As if you don’t have enough on your plate already, now it’s time to write a killer resume. Grab some coffee and have a seat. The task of writing a resume is daunting to almost everyone…even successful professionals who have been working for 30+ years. It’s feels overwhelming to know where to start, what to include and what to leave off. The following 10 tips will help you write a resume that will not only stand out, but is sure to get you noticed by hiring managers.
1. Throw out the objective statement.
Get rid of it. If the objective statement on your current resume says something like “Looking for entry-level job in Information Systems that will allow me to use my technical skills, organizational skills and people skills”, hit the delete button now. The hiring manager knows what your objective is the minute he or she receives your email with the subject line “Application for entry-level information systems position”.
2. Include LOTS of white space.
Human Resources staff review hundreds, sometimes thousands of resumes a day. They’re already cross-eyed by the time they get to your resume, so do them a favor and don’t litter your resume with extraneous words that take up lots of space but have no impact.
3. Bullet points are your friend.
Lengthy, rambling, important sounding paragraphs that mean nothing are out. Bullets are in. HR will be impressed if you explain your accomplishments concisely. They will contact you for an interview. You will be happy.
4. The purpose of a resume is to get an interview, not win a formatting contest.
The only purpose of your resume is to create enough interest in you to have an employer contact you for an interview. No one cares if you don’t have an objective statement. No one cares if you list your activities above your skills or vice versa. Make your resume interesting, not a clone of every resume template you’ve downloaded from the internet. (HINT: Most of those resume sites exist to make money from google ads and other revenue streams that depend on lots of pages of content.) Don’t be fooled into thinking your resume has to look like everyone else’s.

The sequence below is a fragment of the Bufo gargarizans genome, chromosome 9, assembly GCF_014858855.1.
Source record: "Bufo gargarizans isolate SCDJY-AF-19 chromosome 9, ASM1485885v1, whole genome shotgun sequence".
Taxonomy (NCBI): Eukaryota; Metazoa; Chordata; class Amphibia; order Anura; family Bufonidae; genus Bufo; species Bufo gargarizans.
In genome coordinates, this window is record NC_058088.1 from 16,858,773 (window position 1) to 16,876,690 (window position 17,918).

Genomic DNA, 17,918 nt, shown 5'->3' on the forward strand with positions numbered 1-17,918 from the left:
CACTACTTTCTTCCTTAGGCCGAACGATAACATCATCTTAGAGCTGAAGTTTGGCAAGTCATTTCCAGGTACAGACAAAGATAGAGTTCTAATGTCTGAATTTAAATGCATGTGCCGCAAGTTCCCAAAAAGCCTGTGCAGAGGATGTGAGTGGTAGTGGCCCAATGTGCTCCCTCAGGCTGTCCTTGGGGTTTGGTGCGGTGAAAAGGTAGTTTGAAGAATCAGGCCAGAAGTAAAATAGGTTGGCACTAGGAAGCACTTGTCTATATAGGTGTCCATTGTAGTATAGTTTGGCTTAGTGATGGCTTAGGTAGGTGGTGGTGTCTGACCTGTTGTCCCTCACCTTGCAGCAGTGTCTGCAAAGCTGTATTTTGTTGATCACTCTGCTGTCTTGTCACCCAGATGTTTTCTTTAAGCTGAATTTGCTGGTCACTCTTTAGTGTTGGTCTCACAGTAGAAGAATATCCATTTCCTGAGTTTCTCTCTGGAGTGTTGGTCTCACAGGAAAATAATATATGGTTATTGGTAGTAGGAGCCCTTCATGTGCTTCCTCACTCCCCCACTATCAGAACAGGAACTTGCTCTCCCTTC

5. Keep your resume professional and mature.
Do not include activities you participated in while you were still in High School unless they are REALLY spectacular, or they are something you continued to be involved in all throughout college. For example, if you were a photographer for your high school yearbook, but now you can’t even operate a camera, leave it off your resume. Here are some more suggestions.
-Winning a gold medal at the Olympics
-Organizing a blood drive for the Red Cross
-Fundraising for important causes and charities
-Being voted best looking for your high school yearbook
-Organizing Senior Skip Day
-Belonging to the Seinfeld fan club
6. Use action words.
Action words take your resume from drab to dazzling. To add sizzle to your resume, use bullet points that begin with action words like achieved, created, presented and managed. In addition, make sure the grammar on your resume is consistent. For example if you’re using past tense, make sure you don’t switch to present tense for the next bullet point.
Example of what not to do:
- Won the salesperson of the month award in April for closing 80% of all cold calls.
- Write sales copy for web site. (should be “Wrote”)
7. Use numbers and dollar figures to make your resume stand out.
This reduces clutter from writing everything out, and makes you seem impressive.
- Increased web traffic by 45% in less than 3 months.
8. Use keywords to avoid getting screened out by HR computer software.
Many HR departments utilize software programs that screen resumes for the significant keywords listed in the job description or posting. Read through the job description carefully and be sure to sprinkle the important keywords throughout your resume.
9. An entry-level resume should be 1 page only.
No, you should not have a 2 page resume at this point in your career. Yes, hiring managers will laugh at you and toss your resume in the wastebasket. Seriously, keep it to one page. It’s the only formatting rule you really have to follow.
10. Proofread your resume, and then have someone else review it.
You will miss a typo, or a repeated word word. It happens more often than you think think. Don’t get passed over for an interview because you couldn’t spare a few extra hours to perfect the document that is more important than your thesis. Have someone review it and give you their honest opinion. Try to get it reviewed by a career counselor or someone who has experience in the field you plan to pursue.